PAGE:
Displaying the Right Data in Ember.JS : Part I
- User clicks on a link in the application
- Ember makes an AJAX request to the appropriate route in the API server
- The server responds with a JSON containing the requested data
- Ember receives the JSON data and stores in the the local store.
- Ember updates the appropriate sections of the views with data from the local store.
The important thing to note here is that once data is received from the API and stored in the local store, it will be available for display upon future requests without having to re-query the API. Only requests for new data will require communication with the API.
This flow leads to some interesting design conventions:
- It is the responsibility of the API to filter and serve the appropriate data for the view.
- Ember is usually limited to identifying the correct API route to query, storing whatever data was received in the local store and displaying it in the appropriate template.
Together, the flow and the conventions make it quite easy to render views of a users’s attributes and even a user’s data that is associated through hasMany or belongsTo relationships.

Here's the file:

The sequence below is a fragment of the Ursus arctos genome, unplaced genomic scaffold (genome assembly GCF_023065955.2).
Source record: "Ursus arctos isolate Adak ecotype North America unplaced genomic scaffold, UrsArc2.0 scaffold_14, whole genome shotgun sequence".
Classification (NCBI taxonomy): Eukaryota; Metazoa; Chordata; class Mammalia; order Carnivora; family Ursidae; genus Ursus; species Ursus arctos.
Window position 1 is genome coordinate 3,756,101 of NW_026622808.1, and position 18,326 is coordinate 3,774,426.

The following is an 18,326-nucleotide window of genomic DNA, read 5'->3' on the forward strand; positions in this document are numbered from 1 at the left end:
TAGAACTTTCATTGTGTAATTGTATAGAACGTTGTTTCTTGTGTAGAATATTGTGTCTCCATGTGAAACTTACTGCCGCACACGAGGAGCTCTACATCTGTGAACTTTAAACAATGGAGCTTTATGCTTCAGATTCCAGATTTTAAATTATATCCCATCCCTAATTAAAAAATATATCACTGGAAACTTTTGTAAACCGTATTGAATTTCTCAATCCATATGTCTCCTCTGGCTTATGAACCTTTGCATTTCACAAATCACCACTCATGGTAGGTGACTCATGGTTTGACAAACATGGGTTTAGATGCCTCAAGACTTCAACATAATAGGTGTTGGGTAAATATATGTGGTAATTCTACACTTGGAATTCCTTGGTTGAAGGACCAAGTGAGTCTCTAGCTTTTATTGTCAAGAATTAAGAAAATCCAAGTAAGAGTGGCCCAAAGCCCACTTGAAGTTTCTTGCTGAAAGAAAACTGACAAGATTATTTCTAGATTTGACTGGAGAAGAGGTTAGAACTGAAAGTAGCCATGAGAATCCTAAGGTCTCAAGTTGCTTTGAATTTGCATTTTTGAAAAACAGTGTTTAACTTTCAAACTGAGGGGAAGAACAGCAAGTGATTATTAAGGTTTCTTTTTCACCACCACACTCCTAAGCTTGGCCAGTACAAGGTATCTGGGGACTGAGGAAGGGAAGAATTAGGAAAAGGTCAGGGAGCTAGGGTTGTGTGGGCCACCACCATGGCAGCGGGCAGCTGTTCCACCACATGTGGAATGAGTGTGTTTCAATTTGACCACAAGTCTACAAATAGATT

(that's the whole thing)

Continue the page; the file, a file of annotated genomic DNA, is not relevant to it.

To illustrate, let’s review the following example where we want to show a Cyclist’s rides that he has signed up for. The relevant relationships are:
- a cyclist has many rides
- a ride has many cyclists
Working from the client side:
The view that we want to show is:
The above route handler will make a request for rides to the local store. If it cannot find the appropriate rides, it will trigger a request to the API and put them in the store. Then it will load all rides available in the store to the template. In part II of this series, we will see why the fact that all of the rides available in the store are loaded is very important. For now, let’s assume that this is the first time in the session that the user triggers this request. Ember will hit the ‘/rides’ route of the API which will route to the controller which processes the request in this manner:
The above controller responds to the ember request with a JSON containing all of the rides for the current cyclists (see Duncan Standish’s — my partner on this project — blogpost on setting a current user in Ember).
Once the data is received by Ember, it is stored in the local store, and ready for display in the template. The template makes use of the route handler’s model, which in this case is an array of rides, to display the rides like this:
which yields the view that we wanted:
In Part II of this series, we will explore some issues that arise when we want to display the same data class (e.g. rides)for other users from within the ‘current’ user’s profile.